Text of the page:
Wednesday, August 7, 2013


If you’re new to the bloggy thing...

The Rawhide Kid - the one created by Stan Lee and Jack Kirby, then
continued by Larry Lieber - is my favorite western character.  Most
every Wednesday, I dive into my ever-growing collection of Rawhide
Kid to write about Johnny Clay and his adventures.  So, saddle up,
pardner, we got some hard riding to do if we want to catch up with
the greatest gunslinging hero of them all!


Larrupin’ Larry Lieber had been drawing a Spider-Man annual, but he
was back to pencil the cover of Rawhide Kid #62 [February 1968].
Bill Everett was the inker, Artie Simek was the letterer and Tony
Isabella, then in his junior year at St. Edward High School in
Lakewood, Ohio, was the avid reader.  My younger brothers Ernie and
Ray were no longer buying Sgt. Fury and the Marvel western titles,
so I had added those mags to my comics buying. It took all my
allowance, my income from part-time jobs and my extra income from
selling comic books to classmates, but I was managing to buy all of
Marvel’s releases, most of the DC’s and a smattering of titles from
other publishers.  I was hooked but good.

My pal Larry’s absence is keenly felt in the first of this issue’s
two Rawhide Kid stories. Writer Denny O’Neil’s “Gun Town” (9 pages)
is a mediocre effort in which the Kid is but a shadow of his usual
capable and feisty self.  The villains get the best of him on two
separate occasions.  They steal his horse, his money and his guns,
then leave him to die in the desert.  The beautiful daughter of one
of the villains saves his ass twice, but her romantic interest in
the Kid is never convincing.

Paul Reinman penciled both of the Rawhide Kid stories in the issue.
He put forth a good effort, but Vince Colletta’s inking undid that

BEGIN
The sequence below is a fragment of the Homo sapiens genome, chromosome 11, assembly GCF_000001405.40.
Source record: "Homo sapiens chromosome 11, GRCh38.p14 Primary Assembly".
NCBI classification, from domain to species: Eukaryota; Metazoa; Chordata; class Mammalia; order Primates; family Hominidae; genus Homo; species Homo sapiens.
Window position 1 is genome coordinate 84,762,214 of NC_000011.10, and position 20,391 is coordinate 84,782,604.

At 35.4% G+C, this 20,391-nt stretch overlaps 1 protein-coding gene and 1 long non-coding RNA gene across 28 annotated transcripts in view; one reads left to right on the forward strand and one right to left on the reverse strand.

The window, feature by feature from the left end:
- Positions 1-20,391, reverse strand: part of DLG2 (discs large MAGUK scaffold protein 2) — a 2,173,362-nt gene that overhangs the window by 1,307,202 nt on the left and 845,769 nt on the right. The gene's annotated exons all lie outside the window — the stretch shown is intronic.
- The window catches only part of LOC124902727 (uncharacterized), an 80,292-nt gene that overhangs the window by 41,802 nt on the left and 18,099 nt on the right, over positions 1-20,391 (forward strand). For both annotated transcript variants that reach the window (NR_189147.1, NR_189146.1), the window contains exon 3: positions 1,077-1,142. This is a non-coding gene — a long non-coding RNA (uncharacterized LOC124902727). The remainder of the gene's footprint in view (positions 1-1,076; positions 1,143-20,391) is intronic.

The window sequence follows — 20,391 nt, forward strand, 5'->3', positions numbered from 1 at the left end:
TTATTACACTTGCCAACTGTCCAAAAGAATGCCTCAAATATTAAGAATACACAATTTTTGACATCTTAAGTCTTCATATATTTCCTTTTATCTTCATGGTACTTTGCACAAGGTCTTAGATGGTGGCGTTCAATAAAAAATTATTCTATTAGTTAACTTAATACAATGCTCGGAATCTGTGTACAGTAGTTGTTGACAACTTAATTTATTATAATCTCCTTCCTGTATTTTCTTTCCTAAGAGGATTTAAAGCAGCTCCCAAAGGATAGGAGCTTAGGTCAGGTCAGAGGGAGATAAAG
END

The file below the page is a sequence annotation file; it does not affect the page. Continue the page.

effort.  As in previous issues, Colletta’s inking style is utterly
incompatible with western comics. 

“The Return of Drako” (8 pages) is the second appearance of a foe
who seemed to have fallen to his death in Rawhide Kid #59 [August
1967].  As with the Kid in the first story, this Drako is far less
than his original self.  Then...he wore a burnoose and affected an
Arabian sensibility.  Having killed a mine owner and claimed the
mine for himself, he fired workers with families and made slaves of
those who didn’t. Now...he shaved his beard, wears regular clothes
and hangs around the scene of his past crimes hoping to rebuild the
great western empire that existed only in his mind.

The Kid’s curiosity and need for a job takes him back to the mine
in search of work.  He doesn’t recognize Drako and gets lured into
a trap.  Unfortunately, when Drako checks to see if his trap killed
his old foe, he finds a Rawhide Kid who is far more formidable than
the Rawhide Kid in the first story.

Plotted by O’Neil and written by Gary Friedrich, this story is far
better than the first one.  However, the cost is dismantling one of
the more unusual villains the Kid had faced.  Reinman’s pencils are
good, but are once again undone by the inks of an uncredited Vince
Colletta.  Sigh.

The “Marvel Bullpen Bulletins” pages in these old comics are always
a delight for me.  This time around, the big announcements are the
launch of Captain Savage and His Leatherneck Raiders by Friedrich,
Dick Ayers and Syd Shores...a plug for the debut of Captain Marvel